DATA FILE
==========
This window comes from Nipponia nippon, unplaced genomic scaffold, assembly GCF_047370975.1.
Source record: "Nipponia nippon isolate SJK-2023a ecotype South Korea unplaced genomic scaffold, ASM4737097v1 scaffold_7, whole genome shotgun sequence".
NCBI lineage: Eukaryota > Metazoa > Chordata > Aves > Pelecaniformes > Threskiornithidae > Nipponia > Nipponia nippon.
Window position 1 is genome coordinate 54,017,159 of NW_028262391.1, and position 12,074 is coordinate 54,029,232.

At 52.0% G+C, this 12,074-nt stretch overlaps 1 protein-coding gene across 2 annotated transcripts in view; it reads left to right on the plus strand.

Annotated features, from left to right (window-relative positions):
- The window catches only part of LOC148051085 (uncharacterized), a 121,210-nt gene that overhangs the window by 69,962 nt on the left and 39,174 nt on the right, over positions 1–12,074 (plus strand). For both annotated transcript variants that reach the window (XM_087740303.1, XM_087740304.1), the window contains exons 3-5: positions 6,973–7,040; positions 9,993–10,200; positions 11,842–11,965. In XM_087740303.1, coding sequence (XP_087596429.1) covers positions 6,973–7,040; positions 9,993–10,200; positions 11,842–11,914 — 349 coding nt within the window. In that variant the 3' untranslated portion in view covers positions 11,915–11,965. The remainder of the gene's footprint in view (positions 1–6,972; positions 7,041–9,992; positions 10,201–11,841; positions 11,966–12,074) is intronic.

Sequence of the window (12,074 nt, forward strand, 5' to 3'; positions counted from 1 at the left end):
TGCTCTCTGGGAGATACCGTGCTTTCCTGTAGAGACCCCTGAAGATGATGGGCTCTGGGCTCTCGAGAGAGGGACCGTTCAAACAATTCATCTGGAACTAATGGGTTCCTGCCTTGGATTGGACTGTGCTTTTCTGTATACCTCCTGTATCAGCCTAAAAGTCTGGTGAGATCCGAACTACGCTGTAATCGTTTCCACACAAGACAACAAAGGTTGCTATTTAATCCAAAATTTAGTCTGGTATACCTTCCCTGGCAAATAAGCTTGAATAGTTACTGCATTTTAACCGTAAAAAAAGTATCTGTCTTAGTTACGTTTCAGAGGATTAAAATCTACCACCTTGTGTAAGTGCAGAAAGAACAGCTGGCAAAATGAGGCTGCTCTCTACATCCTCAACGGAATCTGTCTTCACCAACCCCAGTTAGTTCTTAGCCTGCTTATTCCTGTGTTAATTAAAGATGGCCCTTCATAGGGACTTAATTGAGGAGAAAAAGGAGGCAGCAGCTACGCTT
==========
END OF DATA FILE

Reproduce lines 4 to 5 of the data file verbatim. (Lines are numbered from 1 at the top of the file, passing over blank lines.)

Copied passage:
Window position 1 is genome coordinate 54,017,159 of NW_028262391.1, and position 12,074 is coordinate 54,029,232.

At 52.0% G+C, this 12,074-nt stretch overlaps 1 protein-coding gene across 2 annotated transcripts in view; it reads left to right on the plus strand.